For those of us who believe that maintaining a livable climate pretty much depends on a U.S.-China deal on greenhouse gas emissions (see here), the Guardian’s story Monday was a bombshell:

China and US held secret talks on climate change deal

• Negotiations began in final months of Bush administration
Obama could seal accord on cutting emissions by autumn

But was the story true?  Turns out I know one of the key players:

My sense is that we are now working towards something in the fall,” said Bill Chandler, director of the energy and climate programme at the Carnegie Endowment for International Peace, and the driving force behind the talks. “It will be serious. It will be substantive, and it will happen.”

I’ve known Bill since my DOE days, so I called him to get the scoop.  He says the story is mostly true — and thus a true potential breakthrough that may well lead to a major announcement in the fall — but it has inaccuracies, including the nature of the deal being discussed.  Let me try to separate fact from hype and examine what China might be willing to commit to (assuming we makes serious commitments, too, a la Waxman-Markey).

Bill explained that the talks were not secret, but were merely off the record.  Indeed, Carnegie had written about the talks back in March here.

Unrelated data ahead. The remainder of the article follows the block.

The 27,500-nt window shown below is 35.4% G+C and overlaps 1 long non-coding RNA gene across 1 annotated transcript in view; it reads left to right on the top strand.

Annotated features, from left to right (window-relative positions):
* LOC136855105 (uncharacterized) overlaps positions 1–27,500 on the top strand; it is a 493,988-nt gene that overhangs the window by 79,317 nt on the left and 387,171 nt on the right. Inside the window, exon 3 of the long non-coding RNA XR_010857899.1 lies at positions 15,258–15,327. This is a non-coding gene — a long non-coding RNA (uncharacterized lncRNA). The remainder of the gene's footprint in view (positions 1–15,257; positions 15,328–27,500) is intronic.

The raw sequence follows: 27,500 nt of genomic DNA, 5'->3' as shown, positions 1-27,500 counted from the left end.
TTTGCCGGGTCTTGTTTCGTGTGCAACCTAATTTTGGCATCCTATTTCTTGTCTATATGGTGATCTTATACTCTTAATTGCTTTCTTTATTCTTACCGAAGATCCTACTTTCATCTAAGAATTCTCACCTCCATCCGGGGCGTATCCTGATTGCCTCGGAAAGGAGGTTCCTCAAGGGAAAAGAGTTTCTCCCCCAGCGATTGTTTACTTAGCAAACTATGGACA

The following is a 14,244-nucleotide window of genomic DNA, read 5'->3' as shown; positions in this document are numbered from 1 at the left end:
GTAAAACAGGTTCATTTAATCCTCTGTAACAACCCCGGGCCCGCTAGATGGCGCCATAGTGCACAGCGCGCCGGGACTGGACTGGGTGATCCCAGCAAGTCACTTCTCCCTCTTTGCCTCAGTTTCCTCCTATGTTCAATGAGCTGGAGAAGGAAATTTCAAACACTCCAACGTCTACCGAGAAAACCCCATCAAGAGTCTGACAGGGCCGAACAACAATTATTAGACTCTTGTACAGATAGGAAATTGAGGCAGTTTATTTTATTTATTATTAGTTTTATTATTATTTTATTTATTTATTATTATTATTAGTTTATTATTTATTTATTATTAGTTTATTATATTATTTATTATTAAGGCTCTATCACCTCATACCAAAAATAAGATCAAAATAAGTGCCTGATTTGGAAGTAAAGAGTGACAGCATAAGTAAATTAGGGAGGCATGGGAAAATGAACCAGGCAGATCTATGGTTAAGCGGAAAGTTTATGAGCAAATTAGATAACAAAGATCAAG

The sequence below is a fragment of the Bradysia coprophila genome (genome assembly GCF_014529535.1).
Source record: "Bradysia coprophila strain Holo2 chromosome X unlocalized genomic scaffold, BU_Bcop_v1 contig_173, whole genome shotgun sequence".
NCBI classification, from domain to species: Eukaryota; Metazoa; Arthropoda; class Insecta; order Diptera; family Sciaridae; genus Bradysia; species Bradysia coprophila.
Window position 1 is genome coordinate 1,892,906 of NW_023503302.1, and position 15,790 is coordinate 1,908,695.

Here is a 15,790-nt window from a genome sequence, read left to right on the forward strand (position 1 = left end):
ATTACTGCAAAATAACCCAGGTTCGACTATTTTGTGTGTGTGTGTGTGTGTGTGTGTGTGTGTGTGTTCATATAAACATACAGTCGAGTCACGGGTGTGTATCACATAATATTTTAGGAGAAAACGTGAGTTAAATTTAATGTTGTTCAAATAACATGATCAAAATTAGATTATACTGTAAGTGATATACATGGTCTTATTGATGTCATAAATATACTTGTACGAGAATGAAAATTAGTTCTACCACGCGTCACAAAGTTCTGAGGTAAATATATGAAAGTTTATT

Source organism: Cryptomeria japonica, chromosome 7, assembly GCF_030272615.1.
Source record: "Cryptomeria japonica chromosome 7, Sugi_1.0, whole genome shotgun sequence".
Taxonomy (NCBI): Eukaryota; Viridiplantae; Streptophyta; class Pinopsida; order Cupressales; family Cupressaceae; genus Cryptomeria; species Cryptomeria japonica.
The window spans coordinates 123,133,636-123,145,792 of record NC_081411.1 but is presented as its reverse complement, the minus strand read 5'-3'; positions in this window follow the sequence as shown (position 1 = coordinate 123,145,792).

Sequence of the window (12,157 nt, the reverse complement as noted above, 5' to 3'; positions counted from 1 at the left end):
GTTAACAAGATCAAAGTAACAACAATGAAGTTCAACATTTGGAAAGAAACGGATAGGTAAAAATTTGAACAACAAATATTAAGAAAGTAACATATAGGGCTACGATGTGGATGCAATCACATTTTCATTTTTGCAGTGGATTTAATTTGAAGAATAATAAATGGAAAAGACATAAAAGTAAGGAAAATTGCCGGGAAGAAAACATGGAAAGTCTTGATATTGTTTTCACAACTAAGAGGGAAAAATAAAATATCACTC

The Guardian is correct that “The first communications, in the autumn of 2007, were initiated by the Chinese. Xie Zhenhua, the vice-chairman of the National Development and Reform Commission, the country’s central economic planning body.”  The Guardian puffs up the role of the Bushies in this talk (see here), but in fact these talks were designed to get around the Bush administration intransigence on the issue.

Bill told me that Minister Xie “said that the Chinese government took the science of climate change seriously” and wanted help figuring out who they should talk to given the pending US election and the fact that the “Bush administration wasn’t doing anything.”  China wanted to have off the record meetings with “potentially influential people” in the U.S. Presidential campaigns so that official negotiations could “hit the ground running” once a new administration was in power.  China wanted to achieve an understanding with the United States before the big international climate negotiations meeting in Copenhagen this December — hence the desire to start the dialogue before January 20 of this year.

Bill told me, “I personally have the opinion that a deal is in reach.”  That, of course, begs the question of what the deal is, which I discussed with Bill at length.  Here is where the Guardian got the story quite wrong:

Chandler said he and Holdren drew up a three-point memo which envisaged:

  • Using existing technologies to produce a 20% cut in carbon emissions by 2010.
  • Co-operating on new technology including carbon capture and storage and fuel efficiency for cars.
  • The US and China signing up to a global climate change deal in Copenhagen.

“We sent it to Xie and he said he agreed,” said Chandler.